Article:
March 30, 2017 Reading Time: 3 minutes

A price is an exchange ratio: you must give up a certain amount of one good in order to get another good.  Barter economies have prices, which are expressed as ratios of the goods themselves.  In money-using economies, prices are expressed in the economy’s medium of exchange, which frequently makes the medium of exchange the unit of account.  The fact that, in the U.S. economy, all, or nearly all, goods are priced in terms of dollars tells us that dollars are generally accepted to execute a transaction (that is to say, they are the medium of exchange). That is to say, dollars are the ‘language’ in which price tags are written, or the unit of account.

Of course, people know that prices are determined by supply and demand.  The interactive bargaining process between buyer and seller results in a price such that the additional benefits to consuming more units of the good equals the additional costs of bringing more units of the good to market.  All is well and good.  But we must also focus on the coordinative aspects of pricing an item.  Prices are ways of navigating trade-offs, such that people acting within the social-legal nexus called ‘the market’ can find ways of satisfying their wants without frustration.  This is usually interpreted as efficiency: maximizing the dollar value of society’s scarce resources makes everyone as well off as they can be.  But this conception of efficiency is a property of market models, not the market itself.  If we want to talk about existing market processes, we can talk about tendencies to efficiency, but in absence of a general competitive equilibrium, we need to find another way of expressing the value of a money-using economy and the system of prices it generates.

The most fascinating role that prices play, in my opinion, consists of helping traders move from subjective values to objective (or more accurately, intersubjective) exchange processes.  That is to say, where an apple is on my personal value scale cannot be translated into a universal measure of value apart from my particular evaluation.  But when I engage in a transaction with someone who sells apples, the price we agree upon helps us transcend purely subjective rankings in a way consistent with strict subjectivity. The transaction thus expresses the way we have each moved to a more preferred place on our value scales.  Indeed, the possibility of trading apples for dollars gives us a way of communicating with each other and coordinating our actions in a way that would not otherwise be possible as a generally accepted medium of exchange.  In a barter economy, we would only have particular exchange ratios for certain goods against others. whereas On the other hand, in a money-using economy, one market can more easily feed into all others, transmitting information and giving market actors a greater space to subjectively to pursue intersubjective coordination.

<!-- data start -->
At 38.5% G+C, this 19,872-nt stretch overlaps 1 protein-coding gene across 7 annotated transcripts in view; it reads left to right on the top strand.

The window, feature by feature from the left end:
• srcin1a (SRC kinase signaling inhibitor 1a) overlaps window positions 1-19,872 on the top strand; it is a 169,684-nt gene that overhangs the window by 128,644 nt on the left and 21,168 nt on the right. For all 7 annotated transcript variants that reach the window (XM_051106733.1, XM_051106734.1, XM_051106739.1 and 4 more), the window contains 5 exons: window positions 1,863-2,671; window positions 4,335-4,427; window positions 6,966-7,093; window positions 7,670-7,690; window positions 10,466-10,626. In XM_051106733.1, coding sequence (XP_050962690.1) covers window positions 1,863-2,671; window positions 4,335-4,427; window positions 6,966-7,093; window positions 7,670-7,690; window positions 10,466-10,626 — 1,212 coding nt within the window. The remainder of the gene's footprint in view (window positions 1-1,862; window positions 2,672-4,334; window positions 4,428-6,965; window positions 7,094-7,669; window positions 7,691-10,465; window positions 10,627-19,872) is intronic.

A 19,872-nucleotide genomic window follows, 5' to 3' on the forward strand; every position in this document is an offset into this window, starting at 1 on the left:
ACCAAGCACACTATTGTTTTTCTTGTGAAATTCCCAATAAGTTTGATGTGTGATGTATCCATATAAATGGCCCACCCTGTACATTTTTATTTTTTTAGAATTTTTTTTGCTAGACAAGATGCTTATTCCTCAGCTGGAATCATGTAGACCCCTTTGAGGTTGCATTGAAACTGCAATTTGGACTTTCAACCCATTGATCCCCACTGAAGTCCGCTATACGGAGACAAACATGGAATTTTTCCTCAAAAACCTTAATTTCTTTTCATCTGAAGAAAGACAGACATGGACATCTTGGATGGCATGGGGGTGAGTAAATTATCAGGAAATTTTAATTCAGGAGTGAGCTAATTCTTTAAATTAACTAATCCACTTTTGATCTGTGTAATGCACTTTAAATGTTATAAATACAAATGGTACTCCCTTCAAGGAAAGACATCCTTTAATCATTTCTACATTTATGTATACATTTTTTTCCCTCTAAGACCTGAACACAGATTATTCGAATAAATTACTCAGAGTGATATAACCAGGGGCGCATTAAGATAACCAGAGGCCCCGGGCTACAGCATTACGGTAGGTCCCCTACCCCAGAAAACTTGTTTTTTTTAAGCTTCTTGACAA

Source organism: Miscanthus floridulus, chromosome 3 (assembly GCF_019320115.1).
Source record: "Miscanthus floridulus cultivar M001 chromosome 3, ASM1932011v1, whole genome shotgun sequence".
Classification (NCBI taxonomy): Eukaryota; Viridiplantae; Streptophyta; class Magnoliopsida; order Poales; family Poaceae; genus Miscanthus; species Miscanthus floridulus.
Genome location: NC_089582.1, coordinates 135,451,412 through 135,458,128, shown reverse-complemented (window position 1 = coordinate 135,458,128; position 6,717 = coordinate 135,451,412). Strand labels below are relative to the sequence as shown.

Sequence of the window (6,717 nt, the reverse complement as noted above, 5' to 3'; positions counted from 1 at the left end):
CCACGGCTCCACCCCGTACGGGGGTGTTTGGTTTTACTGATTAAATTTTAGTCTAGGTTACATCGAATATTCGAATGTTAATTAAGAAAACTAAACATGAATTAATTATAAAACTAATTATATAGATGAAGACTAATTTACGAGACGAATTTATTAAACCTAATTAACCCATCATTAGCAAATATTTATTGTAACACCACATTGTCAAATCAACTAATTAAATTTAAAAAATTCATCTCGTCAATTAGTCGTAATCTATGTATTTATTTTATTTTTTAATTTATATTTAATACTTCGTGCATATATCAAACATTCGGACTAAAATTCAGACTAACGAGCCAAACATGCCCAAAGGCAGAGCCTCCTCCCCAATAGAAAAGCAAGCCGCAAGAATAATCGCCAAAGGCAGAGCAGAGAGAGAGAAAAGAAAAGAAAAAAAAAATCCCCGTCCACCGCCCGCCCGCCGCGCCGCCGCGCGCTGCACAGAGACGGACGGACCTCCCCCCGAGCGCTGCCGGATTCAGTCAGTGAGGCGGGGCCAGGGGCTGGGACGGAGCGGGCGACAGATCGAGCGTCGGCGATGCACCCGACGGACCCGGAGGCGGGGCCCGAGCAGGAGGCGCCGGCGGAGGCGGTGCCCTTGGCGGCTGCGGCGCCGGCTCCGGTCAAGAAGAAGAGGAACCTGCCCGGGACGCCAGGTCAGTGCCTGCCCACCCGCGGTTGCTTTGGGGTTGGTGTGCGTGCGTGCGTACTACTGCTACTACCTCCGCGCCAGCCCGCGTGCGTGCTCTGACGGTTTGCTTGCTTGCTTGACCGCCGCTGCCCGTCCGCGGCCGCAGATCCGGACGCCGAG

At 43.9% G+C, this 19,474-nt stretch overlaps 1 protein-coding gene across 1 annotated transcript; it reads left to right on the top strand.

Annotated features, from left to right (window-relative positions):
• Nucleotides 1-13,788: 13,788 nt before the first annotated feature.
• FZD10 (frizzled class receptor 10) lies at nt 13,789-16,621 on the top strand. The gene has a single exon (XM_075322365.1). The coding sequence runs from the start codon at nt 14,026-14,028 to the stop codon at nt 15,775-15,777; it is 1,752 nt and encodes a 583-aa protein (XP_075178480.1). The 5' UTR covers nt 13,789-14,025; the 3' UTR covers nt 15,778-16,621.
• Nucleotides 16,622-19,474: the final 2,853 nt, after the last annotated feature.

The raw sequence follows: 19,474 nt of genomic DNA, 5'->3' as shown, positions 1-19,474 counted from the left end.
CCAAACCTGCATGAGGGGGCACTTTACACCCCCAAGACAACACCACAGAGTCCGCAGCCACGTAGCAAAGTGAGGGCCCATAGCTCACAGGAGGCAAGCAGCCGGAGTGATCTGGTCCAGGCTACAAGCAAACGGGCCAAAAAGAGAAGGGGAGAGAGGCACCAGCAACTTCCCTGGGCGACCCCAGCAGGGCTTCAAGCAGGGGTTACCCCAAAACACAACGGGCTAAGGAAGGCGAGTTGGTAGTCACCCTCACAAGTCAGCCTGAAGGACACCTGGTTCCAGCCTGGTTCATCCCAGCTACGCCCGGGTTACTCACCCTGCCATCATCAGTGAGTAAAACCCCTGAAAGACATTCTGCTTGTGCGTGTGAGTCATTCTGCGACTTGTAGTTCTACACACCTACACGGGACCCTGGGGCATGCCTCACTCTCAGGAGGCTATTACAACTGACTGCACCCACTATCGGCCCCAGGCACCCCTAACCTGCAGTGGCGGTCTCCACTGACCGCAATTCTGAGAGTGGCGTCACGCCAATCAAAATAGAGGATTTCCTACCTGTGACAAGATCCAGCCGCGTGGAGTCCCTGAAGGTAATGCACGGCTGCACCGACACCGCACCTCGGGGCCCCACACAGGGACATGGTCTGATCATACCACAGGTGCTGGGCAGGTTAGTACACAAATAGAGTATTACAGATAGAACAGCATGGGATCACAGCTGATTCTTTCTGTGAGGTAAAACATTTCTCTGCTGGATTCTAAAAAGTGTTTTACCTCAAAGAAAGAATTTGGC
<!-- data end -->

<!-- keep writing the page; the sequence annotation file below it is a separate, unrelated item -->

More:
Why is said coordination good?  Economists tend to like it because it minimizes the number of people whose plans are systematically frustrated.  In broader terms, coordination provides a high degree of order in society, helping individuals cope with an uncertain future by giving them access to market data that helps them anchor their expectations.  This kind of order is spontaneous, not designed or imposed.  But it is order nonetheless.  Lastly, because new exchanges always result in the ‘churning’ of the market, there are always opportunities for entrepreneurs, guided by discrepancies in relative money-prices across markets, to ‘arbitrage’ across these markets by providing new goods and services in new ways, previously unanticipated in the market.

This has all been fairly straightforward market theory.  But this analysis has given us the foundation for asking a much harder question: to what extent is a money-using economy ‘unanchored’ from the baseline data—the current states of preferences, resource endowments, knowledge—of the market?  For example, are correct prices merely discovered, or are they both discovered and created by the act of market exchange itself?  If there is indeed a lot of ‘wiggle room’ in the system, can individuals unilaterally alter the terms of a transaction?  What about large firms?  What about the government?  We will explore these issues in my future posts.

Alexander William Salter

Alexander W. Salter

Alexander William Salter is the Georgie G. Snyder Associate Professor of Economics in the Rawls College of Business and the Comparative Economics Research Fellow with the Free Market Institute, both at Texas Tech University. He is a co-author of Money and the Rule of Law: Generality and Predictability in Monetary Institutions, published by Cambridge University Press. In addition to his numerous scholarly articles, he has published nearly 300 opinion pieces in leading national outlets such as the Wall Street JournalNational ReviewFox News Opinion, and The Hill.

Salter earned his M.A. and Ph.D. in Economics at George Mason University and his B.A. in Economics at Occidental College. He was an AIER Summer Fellowship Program participant in 2011.

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